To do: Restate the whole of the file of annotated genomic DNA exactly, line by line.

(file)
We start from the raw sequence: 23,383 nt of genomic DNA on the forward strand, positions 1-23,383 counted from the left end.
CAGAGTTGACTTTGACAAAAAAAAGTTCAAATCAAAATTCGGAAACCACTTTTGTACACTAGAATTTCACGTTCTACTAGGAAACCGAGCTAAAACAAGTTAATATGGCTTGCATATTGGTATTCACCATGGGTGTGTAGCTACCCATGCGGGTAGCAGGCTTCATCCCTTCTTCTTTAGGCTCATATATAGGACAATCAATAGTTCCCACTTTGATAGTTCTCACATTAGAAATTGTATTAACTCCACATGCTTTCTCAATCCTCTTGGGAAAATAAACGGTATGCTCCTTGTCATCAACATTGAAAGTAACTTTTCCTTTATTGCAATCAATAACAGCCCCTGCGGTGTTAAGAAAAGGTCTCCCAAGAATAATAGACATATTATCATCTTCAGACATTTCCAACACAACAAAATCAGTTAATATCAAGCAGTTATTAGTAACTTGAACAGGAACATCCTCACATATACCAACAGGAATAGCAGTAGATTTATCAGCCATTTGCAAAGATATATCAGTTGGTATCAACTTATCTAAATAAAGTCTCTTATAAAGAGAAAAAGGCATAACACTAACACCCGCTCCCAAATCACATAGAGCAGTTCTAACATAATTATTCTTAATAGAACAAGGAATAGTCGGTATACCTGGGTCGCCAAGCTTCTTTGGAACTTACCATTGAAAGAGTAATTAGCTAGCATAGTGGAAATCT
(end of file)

We start from the raw sequence: 23,383 nt of genomic DNA on the forward strand, positions 1-23,383 counted from the left end.
CAGAGTTGACTTTGACAAAAAAAAGTTCAAATCAAAATTCGGAAACCACTTTTGTACACTAGAATTTCACGTTCTACTAGGAAACCGAGCTAAAACAAGTTAATATGGCTTGCATATTGGTATTCACCATGGGTGTGTAGCTACCCATGCGGGTAGCAGGCTTCATCCCTTCTTCTTTAGGCTCATATATAGGACAATCAATAGTTCCCACTTTGATAGTTCTCACATTAGAAATTGTATTAACTCCACATGCTTTCTCAATCCTCTTGGGAAAATAAACGGTATGCTCCTTGTCATCAACATTGAAAGTAACTTTTCCTTTATTGCAATCAATAACAGCCCCTGCGGTGTTAAGAAAAGGTCTCCCAAGAATAATAGACATATTATCATCTTCAGACATTTCCAACACAACAAAATCAGTTAATATCAAGCAGTTATTAGTAACTTGAACAGGAACATCCTCACATATACCAACAGGAATAGCAGTAGATTTATCAGCCATTTGCAAAGATATATCAGTTGGTATCAACTTATCTAAATAAAGTCTCTTATAAAGAGAAAAAGGCATAACACTAACACCCGCTCCCAAATCACATAGAGCAGTTCTAACATAATTATTCTTAATAGAACAAGGAATAGTCGGTATACCTGGGTCGCCAAGCTTCTTTGGAACTTACCATTGAAAGAGTAATTAGCTAGCATAGTGGAAATCT